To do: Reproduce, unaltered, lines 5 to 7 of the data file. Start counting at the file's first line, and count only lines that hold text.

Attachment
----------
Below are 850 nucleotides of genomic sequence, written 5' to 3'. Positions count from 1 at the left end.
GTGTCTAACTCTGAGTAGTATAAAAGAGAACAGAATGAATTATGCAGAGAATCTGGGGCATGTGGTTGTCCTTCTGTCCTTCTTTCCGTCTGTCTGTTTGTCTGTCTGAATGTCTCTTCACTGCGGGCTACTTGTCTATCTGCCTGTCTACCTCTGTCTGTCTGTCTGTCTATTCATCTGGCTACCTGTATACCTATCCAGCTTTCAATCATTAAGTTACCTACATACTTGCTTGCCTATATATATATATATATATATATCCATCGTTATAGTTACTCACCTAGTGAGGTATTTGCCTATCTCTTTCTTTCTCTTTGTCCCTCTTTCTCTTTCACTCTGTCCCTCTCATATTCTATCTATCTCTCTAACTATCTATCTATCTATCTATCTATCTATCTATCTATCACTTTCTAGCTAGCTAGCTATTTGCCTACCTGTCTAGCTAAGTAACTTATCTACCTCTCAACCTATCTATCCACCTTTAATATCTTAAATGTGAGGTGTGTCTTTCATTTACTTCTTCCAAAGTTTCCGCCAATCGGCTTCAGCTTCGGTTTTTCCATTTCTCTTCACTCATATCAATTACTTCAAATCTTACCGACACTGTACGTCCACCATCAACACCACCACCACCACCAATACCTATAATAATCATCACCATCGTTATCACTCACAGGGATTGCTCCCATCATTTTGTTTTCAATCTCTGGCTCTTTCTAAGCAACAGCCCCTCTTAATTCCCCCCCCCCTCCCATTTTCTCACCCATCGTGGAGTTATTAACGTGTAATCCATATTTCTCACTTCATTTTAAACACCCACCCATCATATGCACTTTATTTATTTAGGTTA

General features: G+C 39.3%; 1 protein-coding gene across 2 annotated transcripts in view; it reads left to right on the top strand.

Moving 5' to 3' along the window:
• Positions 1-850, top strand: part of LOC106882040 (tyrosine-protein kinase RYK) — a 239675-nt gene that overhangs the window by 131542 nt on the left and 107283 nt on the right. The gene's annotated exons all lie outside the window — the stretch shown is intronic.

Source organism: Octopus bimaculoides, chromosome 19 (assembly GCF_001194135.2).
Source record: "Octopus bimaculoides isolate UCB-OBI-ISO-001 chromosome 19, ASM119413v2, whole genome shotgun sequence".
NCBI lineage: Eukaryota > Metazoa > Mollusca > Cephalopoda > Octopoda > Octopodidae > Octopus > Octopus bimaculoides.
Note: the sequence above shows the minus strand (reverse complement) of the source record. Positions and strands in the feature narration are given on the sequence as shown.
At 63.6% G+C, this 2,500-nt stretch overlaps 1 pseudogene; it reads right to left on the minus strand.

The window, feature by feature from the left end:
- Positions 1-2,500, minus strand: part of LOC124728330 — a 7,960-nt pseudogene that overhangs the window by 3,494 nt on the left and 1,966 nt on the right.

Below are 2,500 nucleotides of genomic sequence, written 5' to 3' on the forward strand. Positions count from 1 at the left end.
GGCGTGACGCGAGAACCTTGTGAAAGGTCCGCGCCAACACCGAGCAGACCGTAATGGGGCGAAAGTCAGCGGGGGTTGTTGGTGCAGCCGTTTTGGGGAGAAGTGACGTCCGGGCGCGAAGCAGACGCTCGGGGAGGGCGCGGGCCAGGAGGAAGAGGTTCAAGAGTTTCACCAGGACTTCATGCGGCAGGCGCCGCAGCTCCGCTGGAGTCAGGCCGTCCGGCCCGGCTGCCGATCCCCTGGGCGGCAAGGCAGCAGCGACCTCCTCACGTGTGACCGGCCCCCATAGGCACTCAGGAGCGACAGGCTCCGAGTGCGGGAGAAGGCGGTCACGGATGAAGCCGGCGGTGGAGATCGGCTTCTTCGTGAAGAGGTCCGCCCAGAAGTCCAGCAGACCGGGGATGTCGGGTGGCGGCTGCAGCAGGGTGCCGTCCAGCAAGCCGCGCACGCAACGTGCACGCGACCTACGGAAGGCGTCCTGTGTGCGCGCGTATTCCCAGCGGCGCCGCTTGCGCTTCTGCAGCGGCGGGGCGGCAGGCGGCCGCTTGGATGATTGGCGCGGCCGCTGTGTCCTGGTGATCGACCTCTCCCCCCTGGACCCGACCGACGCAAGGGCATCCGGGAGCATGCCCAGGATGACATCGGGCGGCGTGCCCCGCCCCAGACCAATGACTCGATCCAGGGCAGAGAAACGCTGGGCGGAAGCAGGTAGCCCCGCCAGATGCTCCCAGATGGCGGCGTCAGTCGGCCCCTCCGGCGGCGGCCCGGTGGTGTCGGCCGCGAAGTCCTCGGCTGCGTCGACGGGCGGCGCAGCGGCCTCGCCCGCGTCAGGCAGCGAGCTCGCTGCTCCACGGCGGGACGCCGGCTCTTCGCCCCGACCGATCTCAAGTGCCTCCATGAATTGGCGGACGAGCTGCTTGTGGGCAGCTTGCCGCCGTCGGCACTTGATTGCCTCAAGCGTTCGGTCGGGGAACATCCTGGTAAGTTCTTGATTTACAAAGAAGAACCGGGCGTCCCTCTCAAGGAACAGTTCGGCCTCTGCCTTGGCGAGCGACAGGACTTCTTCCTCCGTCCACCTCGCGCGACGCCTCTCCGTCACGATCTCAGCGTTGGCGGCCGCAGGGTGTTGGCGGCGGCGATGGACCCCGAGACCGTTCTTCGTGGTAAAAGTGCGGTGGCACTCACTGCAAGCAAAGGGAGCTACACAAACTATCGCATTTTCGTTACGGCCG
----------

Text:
• Positions 1-850, top strand: part of LOC106882040 (tyrosine-protein kinase RYK) — a 239675-nt gene that overhangs the window by 131542 nt on the left and 107283 nt on the right. The gene's annotated exons all lie outside the window — the stretch shown is intronic.

Source organism: Octopus bimaculoides, chromosome 19 (assembly GCF_001194135.2).
Source record: "Octopus bimaculoides isolate UCB-OBI-ISO-001 chromosome 19, ASM119413v2, whole genome shotgun sequence".